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EU Funding Opens Up Links With Russia's Secret Cities

UK and European researchers are being encouraged to forge stronger links with the scientific community in what were Russias closed cities during the cold war.,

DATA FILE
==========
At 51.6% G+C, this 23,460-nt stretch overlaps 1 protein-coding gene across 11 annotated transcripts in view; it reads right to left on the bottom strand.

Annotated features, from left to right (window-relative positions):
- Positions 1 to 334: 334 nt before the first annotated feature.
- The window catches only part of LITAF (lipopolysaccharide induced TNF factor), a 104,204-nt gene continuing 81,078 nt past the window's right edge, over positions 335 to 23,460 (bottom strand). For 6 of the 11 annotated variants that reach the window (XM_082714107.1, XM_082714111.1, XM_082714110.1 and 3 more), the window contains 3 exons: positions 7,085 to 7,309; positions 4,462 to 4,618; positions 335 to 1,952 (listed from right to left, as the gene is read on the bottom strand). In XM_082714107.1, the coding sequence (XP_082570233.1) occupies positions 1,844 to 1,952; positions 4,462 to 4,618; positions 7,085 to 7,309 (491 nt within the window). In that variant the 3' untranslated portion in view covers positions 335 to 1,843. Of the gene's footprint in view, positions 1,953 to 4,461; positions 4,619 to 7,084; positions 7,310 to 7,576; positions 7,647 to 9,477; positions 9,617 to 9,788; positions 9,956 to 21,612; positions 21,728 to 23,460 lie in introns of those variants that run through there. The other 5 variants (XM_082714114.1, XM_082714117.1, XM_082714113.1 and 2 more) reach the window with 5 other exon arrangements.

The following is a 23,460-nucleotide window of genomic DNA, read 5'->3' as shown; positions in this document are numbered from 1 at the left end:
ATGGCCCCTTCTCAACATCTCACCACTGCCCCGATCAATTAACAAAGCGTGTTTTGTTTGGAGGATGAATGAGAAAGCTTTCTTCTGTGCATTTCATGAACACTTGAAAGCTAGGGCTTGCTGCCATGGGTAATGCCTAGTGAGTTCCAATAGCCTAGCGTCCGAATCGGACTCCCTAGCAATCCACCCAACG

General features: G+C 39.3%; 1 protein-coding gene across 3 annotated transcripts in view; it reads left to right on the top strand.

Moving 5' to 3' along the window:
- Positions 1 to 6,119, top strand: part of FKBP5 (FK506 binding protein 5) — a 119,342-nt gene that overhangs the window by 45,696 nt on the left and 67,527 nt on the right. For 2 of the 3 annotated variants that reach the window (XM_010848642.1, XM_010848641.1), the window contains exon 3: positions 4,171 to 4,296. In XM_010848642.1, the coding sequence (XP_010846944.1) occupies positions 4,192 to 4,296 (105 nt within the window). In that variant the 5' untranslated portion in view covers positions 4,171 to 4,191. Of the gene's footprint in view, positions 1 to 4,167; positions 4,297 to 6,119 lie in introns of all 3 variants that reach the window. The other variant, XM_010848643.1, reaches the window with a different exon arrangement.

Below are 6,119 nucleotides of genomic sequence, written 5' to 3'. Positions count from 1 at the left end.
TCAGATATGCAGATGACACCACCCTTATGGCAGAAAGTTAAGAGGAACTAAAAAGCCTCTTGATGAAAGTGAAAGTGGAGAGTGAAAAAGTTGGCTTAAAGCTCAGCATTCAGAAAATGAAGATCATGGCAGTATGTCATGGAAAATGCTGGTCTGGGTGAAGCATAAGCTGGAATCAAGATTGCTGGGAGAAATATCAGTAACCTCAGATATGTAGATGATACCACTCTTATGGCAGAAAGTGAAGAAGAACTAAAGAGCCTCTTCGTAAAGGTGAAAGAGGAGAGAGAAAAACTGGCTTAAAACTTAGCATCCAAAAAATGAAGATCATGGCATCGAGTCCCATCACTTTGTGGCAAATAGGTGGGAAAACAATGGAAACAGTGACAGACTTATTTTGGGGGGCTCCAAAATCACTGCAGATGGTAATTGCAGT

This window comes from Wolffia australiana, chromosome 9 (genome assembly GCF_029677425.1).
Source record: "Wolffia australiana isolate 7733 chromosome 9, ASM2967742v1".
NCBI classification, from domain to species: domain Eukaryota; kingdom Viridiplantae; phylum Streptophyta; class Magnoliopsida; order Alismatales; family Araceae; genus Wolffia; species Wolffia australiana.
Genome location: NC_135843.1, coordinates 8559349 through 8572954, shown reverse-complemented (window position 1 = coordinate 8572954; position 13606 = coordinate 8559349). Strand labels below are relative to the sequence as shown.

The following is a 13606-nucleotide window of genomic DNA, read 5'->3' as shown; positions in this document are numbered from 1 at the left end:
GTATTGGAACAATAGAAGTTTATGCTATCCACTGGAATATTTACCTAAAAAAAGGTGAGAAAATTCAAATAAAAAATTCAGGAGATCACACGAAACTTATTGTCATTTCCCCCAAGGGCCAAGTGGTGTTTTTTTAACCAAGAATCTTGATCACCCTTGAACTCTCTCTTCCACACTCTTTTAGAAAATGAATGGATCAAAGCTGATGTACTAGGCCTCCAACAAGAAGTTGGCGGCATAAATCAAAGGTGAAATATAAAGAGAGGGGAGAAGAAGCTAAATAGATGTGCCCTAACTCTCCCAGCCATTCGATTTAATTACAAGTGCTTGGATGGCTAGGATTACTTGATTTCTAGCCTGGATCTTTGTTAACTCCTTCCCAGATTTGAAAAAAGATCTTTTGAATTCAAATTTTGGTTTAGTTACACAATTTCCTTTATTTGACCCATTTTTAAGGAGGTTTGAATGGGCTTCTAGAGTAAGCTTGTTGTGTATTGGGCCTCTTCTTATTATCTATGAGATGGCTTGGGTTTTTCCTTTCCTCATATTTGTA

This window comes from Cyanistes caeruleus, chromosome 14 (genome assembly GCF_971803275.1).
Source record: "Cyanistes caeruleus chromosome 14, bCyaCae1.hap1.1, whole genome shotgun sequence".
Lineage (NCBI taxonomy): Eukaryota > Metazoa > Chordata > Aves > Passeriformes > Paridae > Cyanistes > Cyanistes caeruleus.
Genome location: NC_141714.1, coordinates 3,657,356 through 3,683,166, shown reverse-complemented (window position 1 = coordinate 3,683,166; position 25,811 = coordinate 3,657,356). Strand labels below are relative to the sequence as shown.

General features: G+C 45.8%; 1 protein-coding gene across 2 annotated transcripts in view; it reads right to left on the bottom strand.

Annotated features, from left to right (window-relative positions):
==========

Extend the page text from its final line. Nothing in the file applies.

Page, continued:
UK and European researchers are being encouraged to forge stronger links with the scientific community in what were Russias closed cities or ZATO (zakrytye administrativno-territorial'nye obrazovaniia). During the cold war many of these cities were out of bounds to Russian citizens and all were forbidden territory to anyone with a foreign passport. This was because they provided the technical foundation for Soviet military technology including chemical, biological and nuclear weapons research and manufacturing, enrichment of plutonium, space research, and military intelligence work. This meant that large numbers of highly qualified scientists and researchers were concentrated in these areas, developing new technologies but isolated from the global research community. Now the ADMIRE-P project - with partners in the UK, Russia and Austria - is helping European researchers to draw on Russia's potential for scientific cooperation and collaboration, thanks to a grant of 500,000 from the Information Society Technology (IST) Programme of the European Unions Framework Programme. The views westerners once had of Russia's scientific community is changing according to ADMIRE-P project coordinator Paul Drath of UK partner Singleimage. With Glasnost and the fall of the Soviet Union, all of the major cities were opened for collaboration in civil research and the slow process of breaking down the barriers of secrecy began. The ADMIRE-P project has been working to forge links and encourage collaboration between European and Russian researchers from the Privolzhsky Federal District (PFD) which contains half of the once closed towns. This includes the regional capital Nizhni Novgorod, 400 universities, 650 scientific and research organisations, seven innovation technology centres and 19 technology parks. Despite this wealth of experience and innovation there are still many barriers to EU-Russian collaboration and partnership, not least of which is the cultural background of Russian R&D developed under the Soviet system. "To a certain extent differences are compounded by Cold War stereotypes of Russian scientists and suspicions on the Russian side that the West might still be trying to steal their research ideas," Paul Drath added. "However, it is the lack of knowledge of EU organisations and funding structure which poses the greatest barrier and merits special attention and ADMIRE-P aims to fill this knowledge gap. ,Singleimage, a small company based near Cambridge, has extensive experience of EU research programmes and employs Russian staff to help bridge this Gap. With the signing of the Scientific and Technological Cooperation agreement between the European Community and Russia, Russian organisations are now able to participate in the main Framework Programme priorities for the first time, rather than eligibility being assessed on a case-by-case basis as in previous Framework Programmes. The potential benefits to be gained from collaboration between European and Russian researchers are acknowledged by Peter Walters, UK National Contact Point for IST within the EUs Sixth Framework Programme saying: It is recognised that Russia has been at the forefront of many scientific advancements over the years and now UK and European research organisations will be able to draw on this experience. But the time for making contacts is now, if opportunities are to be capitalised upon. Russia's is the last market in a developed country not yet divided and this provides a unique opportunity for investment and collaboration which American companies are already capitalising on and which Europe must take timely advantage of." The Framework Programmes are the EUs main vehicle for support of leading edge, internationally collaborative R&D. The current Framework Programme (FP6) runs until 2006 and organisations wanting free information on how to access some of the 17.5bn available should log on to http://fp6uk.ost.gov.uk or call central telephone support on 0870 600 6080. The aim of ADMIRE-P is to encourage Russian/EU partnership projects to bid for funding under FP6. But partnerships mean making personal and professional connections and this requires a large geographically dispersed support network operated through universities and large companies in Russia. "Once fully established the ADMIRE-P network will promote project ideas more actively than an external office could do," says Paul Drath. Regional centres are also planned which, supported by the University of Nizhni Novgorod, will offer advice and distribute information. This structure emulates the support network found in many European Member States. A searchable database of Russian research teams, and their research topics and interests is being developed. The idea is that this resource will work in partnership with IST project IDEAL-IST, already involved in successfully matching partners from across Europe. However, ADMIRE-P will not only help establish partnerships but will also provide a follow-up service using the database for partner brokerage. Individual researchers, groups or institutions can join the ADMIRE-P network by joining online at www.singleimage.co.uk/admire-p/index.php or by attending one of the brokerage sessions the project is running at European Commission IST events, details of which are available on the project website. Further information and assistance on EU-Russian partnership is available from the project's helpdesk on 01480 497712. ,The EUs Framework Programmes are the worlds largest, publicly funded, research and technological development programmes. The Sixth Framework Programme (FP6) covers the period 2002-2006 and is the European Unions main instrument for the funding of collaborative research and innovation. It is open to public and private entities of all sizes in the EU and a number of non-EU countries. It has an overall budget of 17.5 billion. Most of the budget for FP6 is devoted to work in seven priority thematic areas:,? Life sciences, Genetics and Biotechnology for Health;,? Information Society Technologies;,? Nanotechnologies and Nanosciences, Knowledgebased Multifunctional Materials and New Production Processes and Devices;,? Aeronautics and Space;,? Food Quality and Safety;,? Sustainable Development, Global Change and Ecosystems; and,? Citizens and Governance in a Knowledge-based Society. There is also a focus on the research activities of Small and Medium-sized Enterprises (SMEs) across all seven thematic areas. The services of FP6UK are funded by the Office of Science & Technology (OST) / Department of Trade & Industry (DTI). More information can be found on http://fp6uk.ost.gov.uk ,IST Programme ,The IST Priority Thematic Area (PTA) of the 6th Framework Programme(FP6) is the largest of the seven PTAs with a budget of 3.6bn over the lifetime of FP6. The first Call for proposals with a budget of 1070m - closed in April 2003. The second Call closed on 15 October 2003 and had a budget of 525m. The 3rd Call for proposals will be announced in early June 2004 along with a Joint Call with the Priority 3 area -Nanotechnologies, Materials and Production technologies. ,